In particular, she lobbied to overturn US sanctions against Nord Stream 2, the Russian pipeline using gas as a profit spinner and blackmail weapon. Biden obliged, and when the pipeline starts pumping, just about all of Germany’s gas will be at Putin’s mercy. So much for German Christian Democracy.

But the good colonel doesn’t discriminate: he is happy to woo any European parties, right, left or centre. The so-called right-wing (in effect fascisoid) parties, like Germany’s AfD or France’s National Rally, are the easiest marks, but like a priapic lothario Putin is out to seduce any willing prey.

Hence both deadlocked candidates treat Putin with sympathy and affectionate understanding. Laschet especially has set out to out-Merkel Merkel or even to out-Schröder Schröder.

He responded to Putin’s bandit raid on the Crimea by saying: “Yes, of course Russia is breaking international law. But do let’s look at this through the eyes of our partner in dialogue”. No wonder that Laschet is a welcome and frequent guest at the Germano-Russian forum ‘Petersburg Dialogue’.

By way of conducting such bilateral communications, Laschet doubts Russian spies had anything to do with the Skripal poisoning, he didn’t demand sanctions after the poisoning of Navalny or his imprisonment on trumped-up charges. He applauds the role Russia is playing in Africa and the Middle East. And of course he adores Nord Stream 2.

The other candidate, Scholz, who won the election by a whisker, is more reserved in his pronouncements about Putin. However, judging by his close links with his Parteigenosse Schröder, his policies will be softer than his rhetoric.

While rebuking Putin for the theft of the Crimea and eastern Ukraine, Scholz believes that: “If we want to guarantee collective security in Europe, then it’s up to the EU and Russia to do so.” Herr Scholz refuses to see that this is the same as using burglars to secure one’s house from burglaries.

Who does he think is threatening European security? Britain? US? New Zealand? Clearly not Putin’s Russia, which pounces on its neighbours like a rabid dog and whose rattling sabres are deafening the world.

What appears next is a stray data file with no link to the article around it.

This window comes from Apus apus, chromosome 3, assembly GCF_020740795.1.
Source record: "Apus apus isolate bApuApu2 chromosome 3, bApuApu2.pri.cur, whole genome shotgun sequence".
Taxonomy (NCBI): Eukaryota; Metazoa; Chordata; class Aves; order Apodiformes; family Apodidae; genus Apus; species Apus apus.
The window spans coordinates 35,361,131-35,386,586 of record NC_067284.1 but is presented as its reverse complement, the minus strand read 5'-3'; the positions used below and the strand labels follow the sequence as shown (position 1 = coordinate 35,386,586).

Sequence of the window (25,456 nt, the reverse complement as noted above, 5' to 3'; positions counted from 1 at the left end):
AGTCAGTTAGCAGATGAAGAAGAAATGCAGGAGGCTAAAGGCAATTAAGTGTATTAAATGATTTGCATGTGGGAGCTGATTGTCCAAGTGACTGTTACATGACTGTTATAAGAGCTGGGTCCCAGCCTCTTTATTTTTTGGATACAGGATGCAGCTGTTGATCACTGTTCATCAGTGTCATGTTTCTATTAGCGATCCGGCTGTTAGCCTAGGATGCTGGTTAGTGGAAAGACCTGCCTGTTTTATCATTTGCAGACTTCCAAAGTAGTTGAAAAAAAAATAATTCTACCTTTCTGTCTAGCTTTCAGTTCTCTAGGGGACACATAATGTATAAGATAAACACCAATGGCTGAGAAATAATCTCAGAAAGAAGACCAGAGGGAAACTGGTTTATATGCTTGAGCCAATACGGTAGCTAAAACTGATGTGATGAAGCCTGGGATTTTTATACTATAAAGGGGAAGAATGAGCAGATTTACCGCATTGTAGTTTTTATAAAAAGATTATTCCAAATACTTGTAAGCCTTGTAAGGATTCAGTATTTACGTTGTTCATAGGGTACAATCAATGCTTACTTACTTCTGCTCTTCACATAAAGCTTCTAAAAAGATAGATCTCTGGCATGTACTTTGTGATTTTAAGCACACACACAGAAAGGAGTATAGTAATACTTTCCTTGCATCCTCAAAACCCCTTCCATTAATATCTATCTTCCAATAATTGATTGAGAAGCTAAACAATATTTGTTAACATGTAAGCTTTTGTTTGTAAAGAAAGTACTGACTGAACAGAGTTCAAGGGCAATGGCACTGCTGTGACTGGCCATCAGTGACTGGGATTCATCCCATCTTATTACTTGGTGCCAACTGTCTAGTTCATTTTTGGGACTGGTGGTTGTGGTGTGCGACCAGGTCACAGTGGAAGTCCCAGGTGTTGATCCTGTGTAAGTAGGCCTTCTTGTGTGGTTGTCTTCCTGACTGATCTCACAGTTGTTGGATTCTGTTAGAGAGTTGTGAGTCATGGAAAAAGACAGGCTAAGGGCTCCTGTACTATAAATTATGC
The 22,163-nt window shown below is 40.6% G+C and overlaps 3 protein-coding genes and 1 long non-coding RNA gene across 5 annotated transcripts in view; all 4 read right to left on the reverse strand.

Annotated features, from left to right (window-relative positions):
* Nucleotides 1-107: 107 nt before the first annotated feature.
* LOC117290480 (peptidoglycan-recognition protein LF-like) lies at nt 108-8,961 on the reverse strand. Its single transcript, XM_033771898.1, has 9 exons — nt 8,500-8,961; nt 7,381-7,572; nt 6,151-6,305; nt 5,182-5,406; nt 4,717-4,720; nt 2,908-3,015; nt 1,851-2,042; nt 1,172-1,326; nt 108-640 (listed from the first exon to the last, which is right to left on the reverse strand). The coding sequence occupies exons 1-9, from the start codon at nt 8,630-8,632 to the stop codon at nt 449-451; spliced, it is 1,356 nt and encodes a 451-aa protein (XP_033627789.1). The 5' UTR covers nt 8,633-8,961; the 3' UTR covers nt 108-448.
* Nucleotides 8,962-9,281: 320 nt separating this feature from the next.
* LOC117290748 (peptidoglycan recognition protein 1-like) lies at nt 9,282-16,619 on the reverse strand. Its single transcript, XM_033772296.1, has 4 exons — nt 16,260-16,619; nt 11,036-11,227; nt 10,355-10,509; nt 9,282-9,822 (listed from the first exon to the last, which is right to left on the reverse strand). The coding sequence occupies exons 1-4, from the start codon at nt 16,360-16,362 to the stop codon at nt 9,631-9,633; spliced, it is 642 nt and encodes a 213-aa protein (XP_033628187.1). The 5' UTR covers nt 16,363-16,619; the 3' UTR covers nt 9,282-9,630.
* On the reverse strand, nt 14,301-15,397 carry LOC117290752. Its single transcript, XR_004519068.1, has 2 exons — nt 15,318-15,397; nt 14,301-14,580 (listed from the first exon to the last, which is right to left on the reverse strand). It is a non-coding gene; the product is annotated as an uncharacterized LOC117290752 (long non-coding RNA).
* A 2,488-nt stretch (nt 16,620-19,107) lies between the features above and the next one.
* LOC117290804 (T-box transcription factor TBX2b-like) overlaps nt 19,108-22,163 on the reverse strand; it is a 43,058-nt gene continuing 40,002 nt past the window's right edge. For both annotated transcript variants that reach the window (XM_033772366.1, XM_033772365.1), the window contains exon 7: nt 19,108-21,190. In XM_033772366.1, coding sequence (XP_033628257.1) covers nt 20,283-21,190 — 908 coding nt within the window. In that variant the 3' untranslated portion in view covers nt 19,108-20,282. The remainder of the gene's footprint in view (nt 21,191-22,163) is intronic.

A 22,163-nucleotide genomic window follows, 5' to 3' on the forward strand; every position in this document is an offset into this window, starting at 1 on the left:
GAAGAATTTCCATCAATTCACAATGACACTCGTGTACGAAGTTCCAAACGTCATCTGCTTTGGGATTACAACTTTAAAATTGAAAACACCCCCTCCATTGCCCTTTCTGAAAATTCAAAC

One has to congratulate Col. Putin for this operational success. These days he can watch any European elections with the detachment of a neutral observer. Whoever wins, he wins.

8 thoughts on “Heil Putin!”

  1. Is there a leader anywhere in the world who has his country’s and his people’s best interests at heart? Where is the trusted patriot advisor, who has the king’s ear and corrects his course when his policies lead toward destruction? As we know, the common man, with his common education, is not fit to vote. However, the voters are only partly to blame – as has been stated on theses pages, the system itself does not elevate those fit to govern (the evil of two lessers – now, where did I read that?).

  2. “Using his professional skills, the KGB colonel started out by buying European politicians retail. He later switched to wholesale purchases, doubtless trying to lower the unit price.”

    I can imagine a lot of old and dusty files from the Soviet era examined with the fine-tooth-comb.

      1. In a diary entry in 1994, George Kennan (1904-2005) wrote of the “enormous damage – social, spiritual, and even genetic – which seven decades of Communist power had done to the Russian people, what this had cost them, how far it had set them back, and what now remained: a confused, genetically and economically impoverished population, shaken, humuliated, and traumatized, without much confidence in itself, and without the leadership to give it that confidence.” See “The Kennan Diaries” (2012), p. 637. Do you agree with Kennan’s assessment then, and, if so, has there been any change for the better in the Russian psyche in the ensuing 27 years?